• Now that the panic is gone, you'll obviously ask yourself why you should bother with this. Surely it'll be easier to use the example/feedback class to read the metro newspaper and exchange gossip, and then use the tried-and-tested "cramming for the exam" technique to "revise". I obviously can't stop you from doing that but I can assure you that, following the end of term, I will refuse to answer any questions (about the course material or previous exam papers) from students who do not have an (at least nearly) complete set of written-up "coursework", with signs that the work was seen by and discussed with somebody else. If you don't work, I won't either.

• Final question: "Hang on, you want us to do the questions, write up the answers, exchange them with another student, mark each other's work, and then discuss any mistakes/misconceptions with him/her (and the lecturer)? This will take a lot of time!" Answer: "Indeed -- I expect you to work hard for this course!" If you check the UG handbook you'll find that you're supposed to anticipate at least two hours of private study per lecture hour. Furthermore, whatever time you invest on this during term time, you'll save during the exam revision. (Note that this will free up valuable time to catch up with any past issues of the metro newspaper that you didn't have time to read during the examples class!).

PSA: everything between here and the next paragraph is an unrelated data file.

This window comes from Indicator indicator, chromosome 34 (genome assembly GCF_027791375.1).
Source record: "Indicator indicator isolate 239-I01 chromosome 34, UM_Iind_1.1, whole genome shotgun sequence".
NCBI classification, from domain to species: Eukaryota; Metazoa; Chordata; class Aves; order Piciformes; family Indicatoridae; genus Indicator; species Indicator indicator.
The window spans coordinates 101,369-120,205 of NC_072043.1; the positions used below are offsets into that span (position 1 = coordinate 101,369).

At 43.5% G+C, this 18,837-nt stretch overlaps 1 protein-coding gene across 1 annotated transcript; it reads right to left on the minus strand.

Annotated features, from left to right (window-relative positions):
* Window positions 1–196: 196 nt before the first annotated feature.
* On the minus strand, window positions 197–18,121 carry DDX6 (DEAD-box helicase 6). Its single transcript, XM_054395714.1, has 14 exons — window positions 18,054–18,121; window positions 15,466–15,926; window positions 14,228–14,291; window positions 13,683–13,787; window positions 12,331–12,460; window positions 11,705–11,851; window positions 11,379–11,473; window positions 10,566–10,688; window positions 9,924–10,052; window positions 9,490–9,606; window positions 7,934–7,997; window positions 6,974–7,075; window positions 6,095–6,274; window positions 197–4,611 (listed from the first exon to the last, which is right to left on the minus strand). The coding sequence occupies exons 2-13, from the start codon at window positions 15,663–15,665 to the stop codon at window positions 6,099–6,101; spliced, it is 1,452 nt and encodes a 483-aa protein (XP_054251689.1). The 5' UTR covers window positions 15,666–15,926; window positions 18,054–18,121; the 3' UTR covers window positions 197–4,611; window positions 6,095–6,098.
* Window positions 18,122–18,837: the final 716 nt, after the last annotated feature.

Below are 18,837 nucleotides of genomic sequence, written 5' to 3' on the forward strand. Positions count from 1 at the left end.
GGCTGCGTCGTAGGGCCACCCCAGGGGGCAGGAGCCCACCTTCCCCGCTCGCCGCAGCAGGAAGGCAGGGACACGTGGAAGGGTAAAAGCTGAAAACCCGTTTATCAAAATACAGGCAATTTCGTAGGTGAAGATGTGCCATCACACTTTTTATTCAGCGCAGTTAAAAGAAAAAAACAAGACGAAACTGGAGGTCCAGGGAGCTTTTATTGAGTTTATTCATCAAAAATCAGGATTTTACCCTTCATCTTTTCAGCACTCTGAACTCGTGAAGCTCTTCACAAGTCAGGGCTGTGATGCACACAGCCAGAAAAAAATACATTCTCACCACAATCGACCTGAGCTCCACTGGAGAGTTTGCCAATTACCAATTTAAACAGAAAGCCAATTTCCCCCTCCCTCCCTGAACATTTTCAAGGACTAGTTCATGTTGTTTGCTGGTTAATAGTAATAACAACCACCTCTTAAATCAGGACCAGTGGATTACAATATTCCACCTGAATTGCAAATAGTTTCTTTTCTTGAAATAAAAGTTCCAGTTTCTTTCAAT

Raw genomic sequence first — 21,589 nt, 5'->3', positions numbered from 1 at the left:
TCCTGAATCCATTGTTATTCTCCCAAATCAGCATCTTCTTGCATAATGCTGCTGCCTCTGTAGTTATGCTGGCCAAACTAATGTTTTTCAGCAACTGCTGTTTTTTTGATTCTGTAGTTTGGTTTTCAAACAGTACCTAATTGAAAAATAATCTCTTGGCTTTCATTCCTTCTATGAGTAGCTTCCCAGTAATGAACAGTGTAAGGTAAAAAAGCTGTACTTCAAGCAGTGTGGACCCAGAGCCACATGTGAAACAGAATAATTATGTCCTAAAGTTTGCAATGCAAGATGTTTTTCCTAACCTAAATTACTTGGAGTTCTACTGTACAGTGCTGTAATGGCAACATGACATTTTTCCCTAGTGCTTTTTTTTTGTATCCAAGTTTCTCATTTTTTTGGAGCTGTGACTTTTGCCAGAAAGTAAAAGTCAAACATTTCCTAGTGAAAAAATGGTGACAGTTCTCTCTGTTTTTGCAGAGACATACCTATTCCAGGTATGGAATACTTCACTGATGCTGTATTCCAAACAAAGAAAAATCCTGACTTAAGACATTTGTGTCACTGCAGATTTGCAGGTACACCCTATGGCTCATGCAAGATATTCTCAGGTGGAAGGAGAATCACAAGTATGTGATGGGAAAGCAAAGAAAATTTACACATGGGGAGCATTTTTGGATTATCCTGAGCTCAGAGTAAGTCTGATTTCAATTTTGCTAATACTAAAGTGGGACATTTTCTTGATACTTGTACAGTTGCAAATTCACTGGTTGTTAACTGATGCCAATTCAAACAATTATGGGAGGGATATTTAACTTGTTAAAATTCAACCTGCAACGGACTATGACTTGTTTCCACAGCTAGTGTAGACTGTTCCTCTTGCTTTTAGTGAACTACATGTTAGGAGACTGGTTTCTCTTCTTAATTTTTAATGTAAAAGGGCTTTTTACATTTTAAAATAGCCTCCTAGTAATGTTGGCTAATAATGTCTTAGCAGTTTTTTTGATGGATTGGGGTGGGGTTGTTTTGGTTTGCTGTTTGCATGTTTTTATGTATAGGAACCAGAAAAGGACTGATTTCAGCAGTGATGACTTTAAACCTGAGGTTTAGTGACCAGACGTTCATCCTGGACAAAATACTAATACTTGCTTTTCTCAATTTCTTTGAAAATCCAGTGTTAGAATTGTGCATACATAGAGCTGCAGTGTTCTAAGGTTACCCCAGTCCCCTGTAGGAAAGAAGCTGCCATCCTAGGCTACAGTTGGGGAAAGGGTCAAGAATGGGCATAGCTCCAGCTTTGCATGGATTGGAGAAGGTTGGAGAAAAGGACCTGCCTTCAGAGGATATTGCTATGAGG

## Scans of visualiser sheets:

My handwriting isn't exactly famous for being super-clear so here's another chance to stare at what I wrote on the visualiser. Keep shouting at me in the lecture (yes, really) if you can't read something and/or catch me before/after the next lecture if even close inspection of these scans leaves you at a loss as to what I could possibly have meant by all these scribbles...

## Corrections:

Please note a few corrections for previous handouts (the files above have already been corrected).

## Exam feedback:

I'm supposed to provide "feedback on the exam", so, for what it's worth, here's what I thought after marking the exam However, rather than wasting your time reading this (in an attempt to improve your grade by "improving your exam technique"), I suggest you have another read through the Anti-Cramming Policy above. Concentrate on actually understanding the material rather than trying to memorise likely exam questions and how to tackle them. Pleeeeease!

## Feedback on feedback:

I'm now also supposed to give you feedback on your feedback. Rant omitted. Here's my The inofficial one is: Thank you, I enjoyed it too!